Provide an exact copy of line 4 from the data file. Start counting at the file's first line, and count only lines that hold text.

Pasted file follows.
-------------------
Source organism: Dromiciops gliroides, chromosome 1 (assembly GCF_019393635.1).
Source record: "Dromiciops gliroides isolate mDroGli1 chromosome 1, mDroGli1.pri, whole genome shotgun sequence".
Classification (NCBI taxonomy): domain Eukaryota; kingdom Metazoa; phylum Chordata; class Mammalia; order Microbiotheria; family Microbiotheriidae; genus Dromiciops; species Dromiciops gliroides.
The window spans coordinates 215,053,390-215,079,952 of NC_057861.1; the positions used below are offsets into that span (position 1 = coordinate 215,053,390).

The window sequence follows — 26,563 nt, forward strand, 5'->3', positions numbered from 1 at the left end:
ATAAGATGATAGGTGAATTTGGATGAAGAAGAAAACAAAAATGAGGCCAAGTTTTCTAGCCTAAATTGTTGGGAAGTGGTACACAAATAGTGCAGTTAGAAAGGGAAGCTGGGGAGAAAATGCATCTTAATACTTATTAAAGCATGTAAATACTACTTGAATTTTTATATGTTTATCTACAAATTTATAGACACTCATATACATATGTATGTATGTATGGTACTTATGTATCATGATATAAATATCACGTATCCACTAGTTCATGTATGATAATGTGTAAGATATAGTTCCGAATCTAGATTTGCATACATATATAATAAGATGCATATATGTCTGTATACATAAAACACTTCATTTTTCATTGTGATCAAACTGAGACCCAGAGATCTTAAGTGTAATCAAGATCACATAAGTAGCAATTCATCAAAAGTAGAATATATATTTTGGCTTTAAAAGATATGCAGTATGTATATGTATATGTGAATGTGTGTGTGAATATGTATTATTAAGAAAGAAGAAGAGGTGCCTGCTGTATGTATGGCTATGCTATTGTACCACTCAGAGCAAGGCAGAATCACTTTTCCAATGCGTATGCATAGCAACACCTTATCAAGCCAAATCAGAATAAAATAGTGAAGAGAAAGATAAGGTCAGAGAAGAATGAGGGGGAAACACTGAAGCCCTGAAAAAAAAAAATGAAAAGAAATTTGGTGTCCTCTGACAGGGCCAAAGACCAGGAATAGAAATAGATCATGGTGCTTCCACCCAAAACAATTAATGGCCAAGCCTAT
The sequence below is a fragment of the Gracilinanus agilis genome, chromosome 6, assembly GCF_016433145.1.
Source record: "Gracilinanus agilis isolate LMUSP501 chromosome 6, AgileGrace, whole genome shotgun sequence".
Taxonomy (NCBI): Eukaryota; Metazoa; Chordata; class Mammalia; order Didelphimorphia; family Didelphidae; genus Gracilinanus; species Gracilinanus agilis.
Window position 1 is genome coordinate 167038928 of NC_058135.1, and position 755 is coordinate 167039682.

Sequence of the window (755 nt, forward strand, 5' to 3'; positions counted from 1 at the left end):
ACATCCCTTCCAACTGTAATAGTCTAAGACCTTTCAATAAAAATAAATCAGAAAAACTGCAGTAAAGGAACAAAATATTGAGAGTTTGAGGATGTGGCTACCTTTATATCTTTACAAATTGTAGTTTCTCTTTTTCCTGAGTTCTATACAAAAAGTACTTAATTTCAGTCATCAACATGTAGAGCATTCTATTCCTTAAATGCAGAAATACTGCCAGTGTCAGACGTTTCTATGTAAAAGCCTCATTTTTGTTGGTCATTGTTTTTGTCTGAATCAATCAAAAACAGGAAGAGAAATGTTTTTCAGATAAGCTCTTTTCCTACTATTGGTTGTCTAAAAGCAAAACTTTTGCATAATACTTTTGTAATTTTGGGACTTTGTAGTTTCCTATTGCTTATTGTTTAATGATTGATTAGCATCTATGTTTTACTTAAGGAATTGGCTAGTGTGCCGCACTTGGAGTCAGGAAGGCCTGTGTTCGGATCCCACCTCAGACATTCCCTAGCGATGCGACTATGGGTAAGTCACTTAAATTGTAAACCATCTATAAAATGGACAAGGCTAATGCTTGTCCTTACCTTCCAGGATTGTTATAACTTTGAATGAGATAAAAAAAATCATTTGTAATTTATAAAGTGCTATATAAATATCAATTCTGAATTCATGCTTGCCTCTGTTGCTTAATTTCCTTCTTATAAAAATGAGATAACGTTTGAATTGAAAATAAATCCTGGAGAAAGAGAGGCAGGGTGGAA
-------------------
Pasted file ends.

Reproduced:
The window spans coordinates 215,053,390-215,079,952 of NC_057861.1; the positions used below are offsets into that span (position 1 = coordinate 215,053,390).